Consecutive First-Morning Urine Samples to Measure Change in the Albumin-to-Creatinine Ratio: A Pilot Study of a Home Urine Collection Protocol Academic Article uri icon

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abstract

  • BACKGROUND: Multiple first-morning urine samples are recommended for measuring the urine albumin-to-creatinine ratio (ACR); however, this can be challenging in community-based research. METHODS: The objectives of the study are to pilot-test a home urine collection protocol and examine how the average and variance of ACR varied with the number of urine collections and time to laboratory analysis. This is a prospective observational pilot study. This study was conducted in London, Ontario, Canada at the London Health Sciences Centre (2012-2013). The patients were adults with chronic kidney disease (mean estimated glomerular filtration rate, 36 mL/min/1.73 m(2)). Participants collected a first-morning 20-mL urine sample on three consecutive days. This process was repeated after 3 months. Samples were picked up by hospital courier and analyzed for ACR on the same day; additional aliquots were analyzed after a delay of 24-48 h (stored at 4 °C) and 3-9 months (stored at -80 °C). The geometric mean of the percentage change in ACR between baseline and 3 months was calculated and compared between single samples and the average of two vs. three consecutive samples. RESULTS: Of 31 patients enrolled, 26 (83.9 %) submitted all six urine samples. The geometric mean of ACR for three consecutive samples at baseline was 87, 83, and 80 mg/mmol, and the corresponding percentage increase from baseline to 3 months was 15 % (95 % confidence interval (CI), -9 to 46 %), 33 % (95 % CI, 10 to 59 %), and 22 % (95 % CI, -6 to 57 %). Compared with single urine collections at baseline and follow-up, averaging ACR values from two consecutive first-morning urine samples improved the sample variance and reduced the required sample size to detect a given treatment effect by approximately 30 %. No further gain in statistical efficiency was achieved with three urine samples. Results were similar when the laboratory analysis was delayed by 24-48 h, but a delay of 3-9 months resulted in systematic overestimation of the ACR. Our study's generalizability is limited by its small sample size and reliance on a clinic-based population from a single urban center. CONCLUSIONS: We successfully used a home urine collection protocol to obtain multiple first-morning urine samples in patients with chronic kidney disease. Statistical efficiency was improved by averaging ACR values from two consecutive first-morning urine samples at baseline and follow-up.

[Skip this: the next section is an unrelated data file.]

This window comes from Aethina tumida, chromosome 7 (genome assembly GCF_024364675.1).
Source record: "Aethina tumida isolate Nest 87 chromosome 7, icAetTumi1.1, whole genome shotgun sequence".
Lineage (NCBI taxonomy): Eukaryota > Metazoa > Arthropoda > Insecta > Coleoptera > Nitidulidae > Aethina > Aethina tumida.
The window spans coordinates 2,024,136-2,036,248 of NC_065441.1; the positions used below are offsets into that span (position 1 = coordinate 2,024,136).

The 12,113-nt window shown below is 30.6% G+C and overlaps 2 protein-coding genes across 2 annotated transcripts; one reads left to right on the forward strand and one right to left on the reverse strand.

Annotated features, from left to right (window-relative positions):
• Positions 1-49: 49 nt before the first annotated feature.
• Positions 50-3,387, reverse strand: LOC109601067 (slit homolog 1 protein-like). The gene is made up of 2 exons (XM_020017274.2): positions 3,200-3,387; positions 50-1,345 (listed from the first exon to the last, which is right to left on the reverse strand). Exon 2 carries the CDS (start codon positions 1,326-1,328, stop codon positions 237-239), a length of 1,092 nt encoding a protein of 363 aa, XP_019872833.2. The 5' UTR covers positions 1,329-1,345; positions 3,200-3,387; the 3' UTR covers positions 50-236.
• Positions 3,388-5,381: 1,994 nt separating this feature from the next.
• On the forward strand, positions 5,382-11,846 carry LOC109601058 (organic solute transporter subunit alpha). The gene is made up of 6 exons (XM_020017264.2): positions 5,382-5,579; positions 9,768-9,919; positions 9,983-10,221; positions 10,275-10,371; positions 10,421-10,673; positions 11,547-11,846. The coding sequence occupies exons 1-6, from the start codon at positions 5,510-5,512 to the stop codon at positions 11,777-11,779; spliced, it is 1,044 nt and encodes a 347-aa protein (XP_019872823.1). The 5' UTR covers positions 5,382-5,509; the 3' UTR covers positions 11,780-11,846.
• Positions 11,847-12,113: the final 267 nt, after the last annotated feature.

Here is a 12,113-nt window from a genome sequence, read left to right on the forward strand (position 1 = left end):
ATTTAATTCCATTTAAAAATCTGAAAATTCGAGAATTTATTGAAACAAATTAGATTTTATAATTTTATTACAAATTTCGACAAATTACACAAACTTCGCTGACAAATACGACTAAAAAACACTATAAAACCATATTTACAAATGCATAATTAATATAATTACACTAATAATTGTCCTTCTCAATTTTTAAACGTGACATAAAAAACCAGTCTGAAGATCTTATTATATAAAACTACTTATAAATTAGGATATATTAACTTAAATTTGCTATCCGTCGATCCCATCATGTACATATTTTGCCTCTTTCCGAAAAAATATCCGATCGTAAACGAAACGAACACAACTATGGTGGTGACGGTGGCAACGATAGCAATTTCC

authors

  • Sontrop, Jessica M
  • Garg, Amit
  • Li, Lihua
  • Gallo, Kerri
  • Schumann, Virginia
  • Winick-Ng, Jennifer
  • Clark, William F
  • Weir, Matthew A

publication date

  • September 26, 2016